The article in Nature is here: https://go.nature.com/2yYhbcR
A companion website for visually exploring the data by country is here: http://moralmachineresults.scalablecoop.org
On June 23rd, 2016, we deployed Moral Machine. The website was intended to be a mere companion survey to a paper being published that day. Thirty minutes later, it crashed.
For the next two days, we had to deal with a problem that we were both grateful and stressed to have, scrambling to make this website serve a demand far greater than expected. As the coverage of the paper — authored by Jean-François Bonnefon, Azim Shariff, and Iyad Rahwan, and published in Science — picked up in the media, traffic poured in beyond the capacity of the website. As luck would have it, we had to take a flight to the International Conference on Computational Social Science on the day of publication, and were only able to intervene once we had landed in Chicago. Panicked at the prospect of losing the initial wave of respondents, we hacked in overdrive — in the taxi from the airport (yay, mobile hotspot), in the hotel lobby, all evening, and through most of the next day.
Six months earlier, the three authors had been sitting in a bakery located minutes away from the MIT Main Building, discussing a follow-up study to their paper on the social dilemma of autonomous vehicles. On that day, Flour Bakery on Mass Ave witnessed the inception of the Moral Machine.
Sketch of the Moral Machine concept in Iyad Rahwan’s notebook
After Iyad presented the idea to us, we spent the next month running and refining several design concepts, before finally committing to develop a survey focused on the user experience, engineered to encourage sharing, and modeled on personality quizzes.
Early concept sketches for the scenarios (left) and characters (right)
Fast-forward six months to that frenetic weekend, we eventually brought the website to a semblance of stability, and continued to work on systematically increasing its capacity over the months that followed. A sizeable amount of traffic was coming in regularly, and things looked good for accumulating a dataset that could fuel a good study.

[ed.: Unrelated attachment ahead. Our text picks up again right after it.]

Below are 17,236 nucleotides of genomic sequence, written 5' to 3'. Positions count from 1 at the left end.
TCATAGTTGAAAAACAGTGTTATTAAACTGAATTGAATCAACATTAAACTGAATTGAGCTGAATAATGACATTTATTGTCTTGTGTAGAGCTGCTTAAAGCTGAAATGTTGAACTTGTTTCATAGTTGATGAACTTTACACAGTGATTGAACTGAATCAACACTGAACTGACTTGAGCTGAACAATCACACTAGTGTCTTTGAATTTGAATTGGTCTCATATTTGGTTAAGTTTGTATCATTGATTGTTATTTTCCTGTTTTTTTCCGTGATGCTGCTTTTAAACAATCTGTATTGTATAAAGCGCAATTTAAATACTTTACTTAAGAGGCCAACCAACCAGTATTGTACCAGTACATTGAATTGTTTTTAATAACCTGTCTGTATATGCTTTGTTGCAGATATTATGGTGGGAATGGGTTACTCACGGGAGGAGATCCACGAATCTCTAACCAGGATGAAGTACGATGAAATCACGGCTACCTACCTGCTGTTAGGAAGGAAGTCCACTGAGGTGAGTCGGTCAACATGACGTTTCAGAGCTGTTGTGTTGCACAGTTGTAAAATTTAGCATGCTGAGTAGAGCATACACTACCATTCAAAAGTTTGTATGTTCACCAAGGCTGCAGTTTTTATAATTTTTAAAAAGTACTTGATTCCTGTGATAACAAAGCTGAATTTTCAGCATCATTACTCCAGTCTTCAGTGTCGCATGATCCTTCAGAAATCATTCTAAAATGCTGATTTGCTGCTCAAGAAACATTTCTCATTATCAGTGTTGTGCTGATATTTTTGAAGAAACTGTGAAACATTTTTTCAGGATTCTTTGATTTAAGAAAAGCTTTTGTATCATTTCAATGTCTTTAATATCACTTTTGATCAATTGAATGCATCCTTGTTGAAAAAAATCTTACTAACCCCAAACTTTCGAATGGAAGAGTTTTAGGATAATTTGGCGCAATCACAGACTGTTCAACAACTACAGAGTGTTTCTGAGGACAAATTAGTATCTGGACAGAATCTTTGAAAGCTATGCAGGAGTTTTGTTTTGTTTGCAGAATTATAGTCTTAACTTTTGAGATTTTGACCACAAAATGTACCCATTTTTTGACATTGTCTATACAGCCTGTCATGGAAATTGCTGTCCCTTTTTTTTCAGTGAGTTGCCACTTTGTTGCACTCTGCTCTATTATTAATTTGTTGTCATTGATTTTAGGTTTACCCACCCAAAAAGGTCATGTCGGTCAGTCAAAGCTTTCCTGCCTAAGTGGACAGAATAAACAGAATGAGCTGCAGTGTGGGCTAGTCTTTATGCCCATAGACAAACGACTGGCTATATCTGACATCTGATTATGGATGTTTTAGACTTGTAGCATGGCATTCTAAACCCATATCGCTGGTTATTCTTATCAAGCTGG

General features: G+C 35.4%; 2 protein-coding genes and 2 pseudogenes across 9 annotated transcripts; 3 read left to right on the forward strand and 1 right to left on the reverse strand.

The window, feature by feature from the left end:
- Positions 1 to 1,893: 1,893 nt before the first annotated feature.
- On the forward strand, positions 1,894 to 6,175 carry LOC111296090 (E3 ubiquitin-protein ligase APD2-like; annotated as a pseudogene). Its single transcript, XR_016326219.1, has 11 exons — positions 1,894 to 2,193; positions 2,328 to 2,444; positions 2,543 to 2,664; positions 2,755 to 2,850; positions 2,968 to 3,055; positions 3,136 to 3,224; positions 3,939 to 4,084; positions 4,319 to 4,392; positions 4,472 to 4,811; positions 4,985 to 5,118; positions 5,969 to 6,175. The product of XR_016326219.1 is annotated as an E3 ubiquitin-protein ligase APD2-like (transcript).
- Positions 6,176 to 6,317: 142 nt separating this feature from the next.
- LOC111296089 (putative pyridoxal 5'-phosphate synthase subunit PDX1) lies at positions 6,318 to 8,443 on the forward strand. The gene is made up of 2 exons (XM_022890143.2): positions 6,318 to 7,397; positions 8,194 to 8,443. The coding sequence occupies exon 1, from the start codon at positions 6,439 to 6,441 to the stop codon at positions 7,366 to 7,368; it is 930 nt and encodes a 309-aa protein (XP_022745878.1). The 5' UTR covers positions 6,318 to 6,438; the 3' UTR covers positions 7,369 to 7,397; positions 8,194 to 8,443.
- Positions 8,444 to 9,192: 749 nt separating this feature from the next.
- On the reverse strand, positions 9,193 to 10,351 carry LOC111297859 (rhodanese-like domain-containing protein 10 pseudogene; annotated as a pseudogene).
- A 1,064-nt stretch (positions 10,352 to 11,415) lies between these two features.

But that was not to be the end of it. To our delight, our efforts to further optimize the site over the next couple of months were rewarded as waves of traffic spikes slammed into it thereafter. The biggest one was in early October of that year, as the Moral Machine racked up enough upvotes to win an extended stay on the front page of Reddit — twice. It subsequently went viral on multiple occasions — sometimes boosted by coverage in international news outlets, sometimes driven by the vast fandoms of mega-popular livestream celebrities in the playthrough/reaction video genre, and sometimes through exposure in national publications with niche readership bases around the world.
Moral Machine was very popular on Japanese Twitter and on Russian-language VK (yes, we generated language-specific sharing widgets too)
The accumulated coverage and subsequent spikes resulted in a sustained flow of traffic to the Moral Machine since, allowing us to collect 40 million human decisions on ethical dilemmas of autonomous vehicles within the span of 18 months. Much of this traffic came from users interacting with the website in one among nine other languages, to which we translated the website by year-end. We also added a demographic survey shortly after, thereby gathering yet deeper information about users.